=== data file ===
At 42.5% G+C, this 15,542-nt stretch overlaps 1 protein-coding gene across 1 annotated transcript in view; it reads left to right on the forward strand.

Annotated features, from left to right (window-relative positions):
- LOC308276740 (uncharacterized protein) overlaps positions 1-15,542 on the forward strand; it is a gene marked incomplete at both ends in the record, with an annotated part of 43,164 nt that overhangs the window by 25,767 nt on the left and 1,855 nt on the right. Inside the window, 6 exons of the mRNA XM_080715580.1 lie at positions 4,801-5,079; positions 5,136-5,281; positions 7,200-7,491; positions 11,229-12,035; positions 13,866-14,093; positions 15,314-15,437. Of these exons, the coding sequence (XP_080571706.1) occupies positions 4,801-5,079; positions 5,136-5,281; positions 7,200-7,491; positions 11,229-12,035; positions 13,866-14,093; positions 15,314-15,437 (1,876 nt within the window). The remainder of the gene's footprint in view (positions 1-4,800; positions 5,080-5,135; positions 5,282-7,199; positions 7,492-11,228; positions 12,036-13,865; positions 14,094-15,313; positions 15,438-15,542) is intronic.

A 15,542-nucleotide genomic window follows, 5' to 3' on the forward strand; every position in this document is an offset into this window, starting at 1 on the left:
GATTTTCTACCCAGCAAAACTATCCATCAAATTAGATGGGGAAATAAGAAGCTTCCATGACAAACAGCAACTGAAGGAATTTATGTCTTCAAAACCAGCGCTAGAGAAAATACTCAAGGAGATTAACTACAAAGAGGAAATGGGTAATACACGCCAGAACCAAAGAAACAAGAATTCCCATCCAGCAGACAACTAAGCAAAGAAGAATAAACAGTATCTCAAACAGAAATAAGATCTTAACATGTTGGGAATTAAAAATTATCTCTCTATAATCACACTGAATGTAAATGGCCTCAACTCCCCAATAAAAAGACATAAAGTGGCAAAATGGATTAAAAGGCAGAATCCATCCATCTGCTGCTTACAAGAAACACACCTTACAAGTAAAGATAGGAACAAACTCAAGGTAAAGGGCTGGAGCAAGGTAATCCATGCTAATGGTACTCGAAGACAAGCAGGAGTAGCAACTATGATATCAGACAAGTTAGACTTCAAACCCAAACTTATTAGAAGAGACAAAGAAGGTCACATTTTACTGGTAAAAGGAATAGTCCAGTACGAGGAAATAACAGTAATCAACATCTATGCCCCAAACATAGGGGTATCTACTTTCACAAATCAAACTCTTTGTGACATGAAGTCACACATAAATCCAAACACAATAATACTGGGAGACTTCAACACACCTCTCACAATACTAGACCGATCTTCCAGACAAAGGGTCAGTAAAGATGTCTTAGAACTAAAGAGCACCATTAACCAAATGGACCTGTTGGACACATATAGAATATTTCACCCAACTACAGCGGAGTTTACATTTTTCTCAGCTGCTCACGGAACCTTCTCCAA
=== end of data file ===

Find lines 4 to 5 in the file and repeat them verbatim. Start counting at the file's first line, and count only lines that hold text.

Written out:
A 15,542-nucleotide genomic window follows, 5' to 3' on the forward strand; every position in this document is an offset into this window, starting at 1 on the left:
GATTTTCTACCCAGCAAAACTATCCATCAAATTAGATGGGGAAATAAGAAGCTTCCATGACAAACAGCAACTGAAGGAATTTATGTCTTCAAAACCAGCGCTAGAGAAAATACTCAAGGAGATTAACTACAAAGAGGAAATGGGTAATACACGCCAGAACCAAAGAAACAAGAATTCCCATCCAGCAGACAACTAAGCAAAGAAGAATAAACAGTATCTCAAACAGAAATAAGATCTTAACATGTTGGGAATTAAAAATTATCTCTCTATAATCACACTGAATGTAAATGGCCTCAACTCCCCAATAAAAAGACATAAAGTGGCAAAATGGATTAAAAGGCAGAATCCATCCATCTGCTGCTTACAAGAAACACACCTTACAAGTAAAGATAGGAACAAACTCAAGGTAAAGGGCTGGAGCAAGGTAATCCATGCTAATGGTACTCGAAGACAAGCAGGAGTAGCAACTATGATATCAGACAAGTTAGACTTCAAACCCAAACTTATTAGAAGAGACAAAGAAGGTCACATTTTACTGGTAAAAGGAATAGTCCAGTACGAGGAAATAACAGTAATCAACATCTATGCCCCAAACATAGGGGTATCTACTTTCACAAATCAAACTCTTTGTGACATGAAGTCACACATAAATCCAAACACAATAATACTGGGAGACTTCAACACACCTCTCACAATACTAGACCGATCTTCCAGACAAAGGGTCAGTAAAGATGTCTTAGAACTAAAGAGCACCATTAACCAAATGGACCTGTTGGACACATATAGAATATTTCACCCAACTACAGCGGAGTTTACATTTTTCTCAGCTGCTCACGGAACCTTCTCCAA